How much time you spend on screens should be based on age, not minutes: CPS

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The Canadian Pediatric Society has released new guidelines on screen time for young children and teens.

The society recommends parents prioritize healthy habits including nutrition, face-to-face interaction and sleep over all kinds of screens that are gobbling up more of kids’ time.

Doctor Michelle Ponti leads the society’s digital health task force and says the guidelines emphasize how and when screens should be used based on age rather than prescriptive time limits, with parents setting an example — like not texting while driving.

Ponti says it’s important to set screen-time limits when kids are young and then have ongoing conversations to avoid arguments when they’re teenagers who don’t want to put down their phones when it’s time to go to sleep.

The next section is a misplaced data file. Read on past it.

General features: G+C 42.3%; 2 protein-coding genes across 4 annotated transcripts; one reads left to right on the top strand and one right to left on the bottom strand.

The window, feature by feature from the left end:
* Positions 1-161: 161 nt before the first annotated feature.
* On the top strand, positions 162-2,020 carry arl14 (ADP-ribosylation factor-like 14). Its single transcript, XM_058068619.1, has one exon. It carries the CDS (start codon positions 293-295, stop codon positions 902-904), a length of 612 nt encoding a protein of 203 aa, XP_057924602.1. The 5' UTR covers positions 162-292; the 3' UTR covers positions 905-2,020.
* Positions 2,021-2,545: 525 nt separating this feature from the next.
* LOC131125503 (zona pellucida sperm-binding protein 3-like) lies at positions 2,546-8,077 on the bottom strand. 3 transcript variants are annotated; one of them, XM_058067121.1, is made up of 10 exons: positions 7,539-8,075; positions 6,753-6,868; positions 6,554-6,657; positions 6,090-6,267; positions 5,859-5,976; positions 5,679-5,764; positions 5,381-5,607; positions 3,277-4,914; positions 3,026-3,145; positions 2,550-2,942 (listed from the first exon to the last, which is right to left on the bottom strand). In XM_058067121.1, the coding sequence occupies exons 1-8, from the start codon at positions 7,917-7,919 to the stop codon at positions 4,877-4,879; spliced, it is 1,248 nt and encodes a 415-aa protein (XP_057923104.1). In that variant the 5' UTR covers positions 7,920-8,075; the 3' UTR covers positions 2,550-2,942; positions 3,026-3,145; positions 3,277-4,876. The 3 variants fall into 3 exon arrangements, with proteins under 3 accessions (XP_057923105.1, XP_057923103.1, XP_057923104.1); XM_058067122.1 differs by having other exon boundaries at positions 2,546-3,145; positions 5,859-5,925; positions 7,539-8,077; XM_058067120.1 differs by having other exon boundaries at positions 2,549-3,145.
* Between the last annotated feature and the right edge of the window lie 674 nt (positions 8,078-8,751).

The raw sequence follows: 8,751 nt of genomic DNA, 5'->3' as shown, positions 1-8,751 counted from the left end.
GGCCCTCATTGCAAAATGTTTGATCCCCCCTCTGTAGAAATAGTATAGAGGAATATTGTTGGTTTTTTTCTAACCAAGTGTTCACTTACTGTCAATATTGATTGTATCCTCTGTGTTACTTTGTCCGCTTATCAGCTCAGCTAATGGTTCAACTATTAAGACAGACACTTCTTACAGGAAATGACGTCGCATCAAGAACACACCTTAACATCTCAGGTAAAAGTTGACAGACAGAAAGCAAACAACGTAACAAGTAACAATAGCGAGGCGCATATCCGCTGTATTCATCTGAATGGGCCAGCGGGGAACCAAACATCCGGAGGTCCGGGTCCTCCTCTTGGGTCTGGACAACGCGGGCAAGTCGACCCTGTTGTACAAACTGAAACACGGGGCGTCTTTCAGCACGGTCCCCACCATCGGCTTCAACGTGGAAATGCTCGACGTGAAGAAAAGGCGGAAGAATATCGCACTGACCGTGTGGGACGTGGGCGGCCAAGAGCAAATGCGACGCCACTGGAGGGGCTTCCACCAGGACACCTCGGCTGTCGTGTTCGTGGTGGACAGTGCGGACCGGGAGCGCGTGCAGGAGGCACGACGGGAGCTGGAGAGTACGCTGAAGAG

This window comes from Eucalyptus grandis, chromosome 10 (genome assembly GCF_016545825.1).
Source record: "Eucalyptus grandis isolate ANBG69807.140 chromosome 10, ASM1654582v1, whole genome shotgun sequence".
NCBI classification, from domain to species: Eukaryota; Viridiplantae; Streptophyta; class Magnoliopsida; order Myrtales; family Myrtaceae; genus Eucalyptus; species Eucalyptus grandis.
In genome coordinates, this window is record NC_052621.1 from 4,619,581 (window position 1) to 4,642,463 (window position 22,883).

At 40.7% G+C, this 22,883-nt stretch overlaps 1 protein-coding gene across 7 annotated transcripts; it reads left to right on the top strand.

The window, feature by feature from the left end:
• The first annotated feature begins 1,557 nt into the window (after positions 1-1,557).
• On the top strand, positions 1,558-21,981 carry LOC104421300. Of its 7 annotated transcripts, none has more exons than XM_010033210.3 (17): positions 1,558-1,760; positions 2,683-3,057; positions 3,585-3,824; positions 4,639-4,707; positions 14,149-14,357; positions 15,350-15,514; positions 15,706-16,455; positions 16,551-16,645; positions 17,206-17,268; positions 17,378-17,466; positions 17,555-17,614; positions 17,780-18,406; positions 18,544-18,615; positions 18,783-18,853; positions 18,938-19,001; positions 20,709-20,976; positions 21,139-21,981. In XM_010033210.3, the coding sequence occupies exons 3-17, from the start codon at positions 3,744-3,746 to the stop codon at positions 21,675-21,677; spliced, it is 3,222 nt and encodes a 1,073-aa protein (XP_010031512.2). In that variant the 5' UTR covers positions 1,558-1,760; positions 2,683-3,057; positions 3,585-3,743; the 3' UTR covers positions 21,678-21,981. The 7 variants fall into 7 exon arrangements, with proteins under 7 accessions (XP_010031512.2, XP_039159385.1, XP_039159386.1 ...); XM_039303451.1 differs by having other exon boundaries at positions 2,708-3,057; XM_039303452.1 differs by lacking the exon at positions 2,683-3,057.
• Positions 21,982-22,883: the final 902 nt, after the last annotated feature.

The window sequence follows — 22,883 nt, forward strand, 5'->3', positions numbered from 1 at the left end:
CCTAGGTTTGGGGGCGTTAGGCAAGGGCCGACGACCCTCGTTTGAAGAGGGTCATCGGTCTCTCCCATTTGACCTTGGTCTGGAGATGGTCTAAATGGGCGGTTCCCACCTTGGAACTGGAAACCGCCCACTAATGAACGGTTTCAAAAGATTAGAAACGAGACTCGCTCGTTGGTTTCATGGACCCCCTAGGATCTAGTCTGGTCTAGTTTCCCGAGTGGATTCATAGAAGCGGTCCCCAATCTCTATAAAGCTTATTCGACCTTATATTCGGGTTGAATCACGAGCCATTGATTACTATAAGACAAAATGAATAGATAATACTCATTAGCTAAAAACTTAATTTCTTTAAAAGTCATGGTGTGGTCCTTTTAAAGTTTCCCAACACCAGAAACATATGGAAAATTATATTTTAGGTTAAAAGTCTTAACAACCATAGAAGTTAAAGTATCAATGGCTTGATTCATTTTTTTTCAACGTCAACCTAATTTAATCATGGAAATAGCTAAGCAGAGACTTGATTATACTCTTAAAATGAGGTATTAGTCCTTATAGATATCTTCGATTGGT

She says parents and teachers also have to work together to ensure students are learning at school instead of being distracting by their phones while they’re Snapchatting.

Cellphones are expected to be banned in Ontario classrooms starting in September, and jurisdictions around the country have various rules in place to deal with the devices while individual teachers decide the rules in some schools.

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